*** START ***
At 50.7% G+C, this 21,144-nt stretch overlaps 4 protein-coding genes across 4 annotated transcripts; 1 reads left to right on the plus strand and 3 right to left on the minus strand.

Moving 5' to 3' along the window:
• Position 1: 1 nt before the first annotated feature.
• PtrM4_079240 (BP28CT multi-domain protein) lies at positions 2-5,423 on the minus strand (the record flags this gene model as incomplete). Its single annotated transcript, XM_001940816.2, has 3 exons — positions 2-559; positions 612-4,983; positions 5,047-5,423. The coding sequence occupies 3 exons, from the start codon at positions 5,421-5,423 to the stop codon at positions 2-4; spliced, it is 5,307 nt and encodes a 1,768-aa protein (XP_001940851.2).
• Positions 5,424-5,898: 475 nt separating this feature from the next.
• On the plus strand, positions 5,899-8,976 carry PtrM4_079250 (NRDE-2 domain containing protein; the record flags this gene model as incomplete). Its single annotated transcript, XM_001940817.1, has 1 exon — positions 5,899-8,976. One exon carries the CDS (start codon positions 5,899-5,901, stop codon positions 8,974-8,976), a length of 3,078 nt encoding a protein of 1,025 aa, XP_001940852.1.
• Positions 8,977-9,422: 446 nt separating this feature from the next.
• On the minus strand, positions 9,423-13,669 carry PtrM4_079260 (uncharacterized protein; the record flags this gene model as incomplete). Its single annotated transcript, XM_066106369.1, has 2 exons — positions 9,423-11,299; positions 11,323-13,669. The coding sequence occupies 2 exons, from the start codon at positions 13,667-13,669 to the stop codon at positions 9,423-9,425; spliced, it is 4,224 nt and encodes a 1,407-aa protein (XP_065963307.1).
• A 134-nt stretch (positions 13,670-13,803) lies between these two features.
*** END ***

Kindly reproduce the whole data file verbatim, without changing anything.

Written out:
At 50.7% G+C, this 21,144-nt stretch overlaps 4 protein-coding genes across 4 annotated transcripts; 1 reads left to right on the plus strand and 3 right to left on the minus strand.

Moving 5' to 3' along the window:
• Position 1: 1 nt before the first annotated feature.
• PtrM4_079240 (BP28CT multi-domain protein) lies at positions 2-5,423 on the minus strand (the record flags this gene model as incomplete). Its single annotated transcript, XM_001940816.2, has 3 exons — positions 2-559; positions 612-4,983; positions 5,047-5,423. The coding sequence occupies 3 exons, from the start codon at positions 5,421-5,423 to the stop codon at positions 2-4; spliced, it is 5,307 nt and encodes a 1,768-aa protein (XP_001940851.2).
• Positions 5,424-5,898: 475 nt separating this feature from the next.
• On the plus strand, positions 5,899-8,976 carry PtrM4_079250 (NRDE-2 domain containing protein; the record flags this gene model as incomplete). Its single annotated transcript, XM_001940817.1, has 1 exon — positions 5,899-8,976. One exon carries the CDS (start codon positions 5,899-5,901, stop codon positions 8,974-8,976), a length of 3,078 nt encoding a protein of 1,025 aa, XP_001940852.1.
• Positions 8,977-9,422: 446 nt separating this feature from the next.
• On the minus strand, positions 9,423-13,669 carry PtrM4_079260 (uncharacterized protein; the record flags this gene model as incomplete). Its single annotated transcript, XM_066106369.1, has 2 exons — positions 9,423-11,299; positions 11,323-13,669. The coding sequence occupies 2 exons, from the start codon at positions 13,667-13,669 to the stop codon at positions 9,423-9,425; spliced, it is 4,224 nt and encodes a 1,407-aa protein (XP_065963307.1).
• A 134-nt stretch (positions 13,670-13,803) lies between these two features.